5) When you began playing poker did you ever envisage that you would rise through the stakes and become one of the greatest grinders ever in terms of number of hands played?

I didn’t until late in 2006. I finally had enough of a bankroll by then where I could make the switch to no limit from limit and not worry if I didn’t make money right away. That freed me up to think about the game and really work on developing myself as a player. Once I could finally think about the game and not have to worry about playing 250+ hours a month at the tables, I started to think about the game in a much different- and much better-way. I specifically remember is April of 2007 after I started to bang out some pretty big months in the lower stakes games (I went 7 out of 9 months at 1/2nl making at least $30,000 a month in profit) that I felt I was ready to make a run at trying to become one of the best in the game. I of course have never become “the best” in the game, but I am definitely pleased with how things have turned out for me the past few years, no question.

6) What is it that keeps you motivated to continue grinding after already having had so much success and essentially being set for life?

Well, I don’t feel entirely comfortable that I am actually set for life. I have a very nice bankroll right now and I surely don’t have to work for a very long time if I don’t want to. But it kind of goes back to the question you asked earlier where I talked about my kids. I don’t ever want to be in a position where I can’t do something for them that I know is critical for them to have. So while I am sure I could stretch what I have and probably never have to work again, I guess because I grew up realizing how often money can get in the way of peoples lives and dreams, I know that right now the proverbial sun is shining and I can make a big income. So to walk away from that and potentially wish some day that I had worked harder so I could have done something for my kids, has me sufficiently scared to the point where I do currently feel like I have to play poker. And also, let’s not forget, poker IS a lot of fun and is very challenging. I enjoy what I do.

7) We’d like to commend you on your charity work last year too, the pay it forward program you participated in, helping some homeless people get back on their feet. Can you tell us about that experience and how it all turned out?

I have been doing some stuff here and there for charities since 2007. In 2009, after the birth of my daughter, Lennon, I became inspired to do something kinda of “out there” I thought her namesake, John Lennon, might do if he was a poker player rather than a musician. So I decided to play poker in the streets of Portland on my laptop for 5 days and donate what I made to a project I designed called the “Pay It Forward” project. While I am not opposed to donating to the general fund of a charity, I wanted this project to be different. So I decided that I would try and replicate the movie, “Pay It Forward” by donating money to 3 homeless individuals under the condition that they “Pay it Forward.” So in order to receive the funds, all they had to do was 3 nice things for someone else. This could be simply calling their mother and just letting her know how much they love them.

The project could not have gone better. I won $21,000 playing poker in those 5 days which meant that I could give $7,000 each to the 3 homeless families which would cover 6 months in an apartment, utilities, food and other basic essentials. I could not be more proud to say that all 3 individuals who received the money all have jobs, are self supporting and one of them has already worked their way up the ladder at their company receiving several promotions.

I got a chance to meet all 3 individuals as well as some of their family members and it was a very powerful experience to say the least. No one was quite sure what to say or how to act, but they were all very appreciative of receiving what they called a “2nd chance” and ALL took full advantage of it. I personally felt a little awkward because I didn’t want anyone to feel like they owed me anything or some feeling along those lines. I just wanted it to be a part of something powerful and do what I feel more people who have more money than they need should do from time to time. It is really rewarding and there is something special about driving around your hometown knowing that you played at least some role in 3 less families having to suffer through the bitter cold that so many homeless people suffer through every day.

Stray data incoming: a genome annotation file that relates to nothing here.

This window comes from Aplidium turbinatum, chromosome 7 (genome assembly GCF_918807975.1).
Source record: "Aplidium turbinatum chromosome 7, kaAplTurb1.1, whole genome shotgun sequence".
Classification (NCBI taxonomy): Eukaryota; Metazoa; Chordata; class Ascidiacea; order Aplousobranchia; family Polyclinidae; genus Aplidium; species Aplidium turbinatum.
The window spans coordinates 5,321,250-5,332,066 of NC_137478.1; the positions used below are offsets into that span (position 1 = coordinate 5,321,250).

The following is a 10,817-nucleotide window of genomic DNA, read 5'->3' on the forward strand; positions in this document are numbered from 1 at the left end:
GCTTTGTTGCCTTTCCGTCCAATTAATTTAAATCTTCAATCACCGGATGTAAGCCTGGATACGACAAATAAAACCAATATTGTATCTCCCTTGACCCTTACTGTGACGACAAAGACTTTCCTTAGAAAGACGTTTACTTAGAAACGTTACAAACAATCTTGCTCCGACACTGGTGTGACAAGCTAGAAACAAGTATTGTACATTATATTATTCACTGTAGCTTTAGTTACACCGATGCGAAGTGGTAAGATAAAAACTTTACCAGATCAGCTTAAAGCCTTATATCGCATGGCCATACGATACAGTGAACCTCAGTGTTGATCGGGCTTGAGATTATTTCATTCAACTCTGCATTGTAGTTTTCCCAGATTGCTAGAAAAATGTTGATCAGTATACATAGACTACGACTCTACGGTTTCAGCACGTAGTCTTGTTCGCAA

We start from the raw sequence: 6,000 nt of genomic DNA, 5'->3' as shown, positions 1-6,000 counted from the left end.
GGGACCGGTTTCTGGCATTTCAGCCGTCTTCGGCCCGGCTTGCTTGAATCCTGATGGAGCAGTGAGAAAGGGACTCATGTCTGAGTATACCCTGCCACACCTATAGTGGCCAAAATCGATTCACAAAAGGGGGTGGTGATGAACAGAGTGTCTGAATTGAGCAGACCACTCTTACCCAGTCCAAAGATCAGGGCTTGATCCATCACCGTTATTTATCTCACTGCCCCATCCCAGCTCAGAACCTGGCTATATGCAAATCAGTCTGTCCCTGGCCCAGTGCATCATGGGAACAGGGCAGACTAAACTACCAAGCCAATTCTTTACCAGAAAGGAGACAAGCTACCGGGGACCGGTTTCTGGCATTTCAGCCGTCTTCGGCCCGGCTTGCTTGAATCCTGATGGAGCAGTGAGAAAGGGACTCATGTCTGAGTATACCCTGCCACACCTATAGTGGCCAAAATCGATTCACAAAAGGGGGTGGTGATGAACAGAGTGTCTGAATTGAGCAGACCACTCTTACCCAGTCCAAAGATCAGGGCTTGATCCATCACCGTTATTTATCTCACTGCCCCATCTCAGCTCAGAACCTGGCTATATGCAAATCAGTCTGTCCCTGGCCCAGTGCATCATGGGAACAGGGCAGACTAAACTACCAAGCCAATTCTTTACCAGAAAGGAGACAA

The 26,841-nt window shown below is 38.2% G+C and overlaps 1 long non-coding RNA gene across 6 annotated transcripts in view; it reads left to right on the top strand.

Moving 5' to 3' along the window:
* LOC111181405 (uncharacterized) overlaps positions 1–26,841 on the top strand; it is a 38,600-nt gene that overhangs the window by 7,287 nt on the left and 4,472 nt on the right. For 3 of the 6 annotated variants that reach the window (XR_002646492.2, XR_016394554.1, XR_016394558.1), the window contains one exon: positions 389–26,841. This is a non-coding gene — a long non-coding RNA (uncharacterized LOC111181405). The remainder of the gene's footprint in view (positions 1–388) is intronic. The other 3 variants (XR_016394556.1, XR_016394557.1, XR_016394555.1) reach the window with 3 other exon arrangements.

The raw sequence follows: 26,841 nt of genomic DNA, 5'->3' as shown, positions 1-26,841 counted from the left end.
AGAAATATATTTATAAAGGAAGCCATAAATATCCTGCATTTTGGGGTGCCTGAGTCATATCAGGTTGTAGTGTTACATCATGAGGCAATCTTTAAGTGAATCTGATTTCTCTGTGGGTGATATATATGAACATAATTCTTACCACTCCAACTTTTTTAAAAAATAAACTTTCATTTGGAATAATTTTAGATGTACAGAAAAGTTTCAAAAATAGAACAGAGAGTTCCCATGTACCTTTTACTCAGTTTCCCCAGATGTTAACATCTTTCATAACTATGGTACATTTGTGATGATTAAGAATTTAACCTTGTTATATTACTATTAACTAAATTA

8) What advice could you offer to other players who are feeling down on their luck, be in financially or emotionally? Do you have any special techniques you could share that can help people vault themselves from a rut?

I do actually, but unfortunately most of what I say would sound a lot like a tired old cliche’. So for whatever it’s worth, I would really encourage people to simply believe in themselves. Believe that there is really nothing separating you from your goals other than a whole lot of good old fashioned hard work. I went flat bust, was in awful health and there wasn’t a soul I was aware of who truly believed in me, but I never stopped believing in myself. I always had a belief that I would ultimately be successful at something and that something would pay off for me. It would have been really easy to give up. My brother has told me numerous times that he just doesn’t understand where I found the courage to battle through everything and choose my own path to try and achieve something. But it really was a belief system that I had in myself that caused me to basically never stop dreaming and never stop working towards those dreams.

9) We understand you are close a poker coach, Jared Tendler. Can you tell us about your experience working with him? How it came about and how it affected your game? Do you still work with him?

My relationship with Jared Tendler began on the golf course in the summer of 2007. I met him on a golf trip with some friends and learned that he was working with some top golfers on their mental games. I thought that was a cool job, but didn’t think much of it until later that summer when I was struggling with my mental game at the poker table. I always understood the power of the mental game having read several golf books on the subject. I thought about hiring one of the famous golf gurus to see if they could help me with my poker mental game, but then remembered meeting Jared and thought that I would give him a call and see if we could work something out.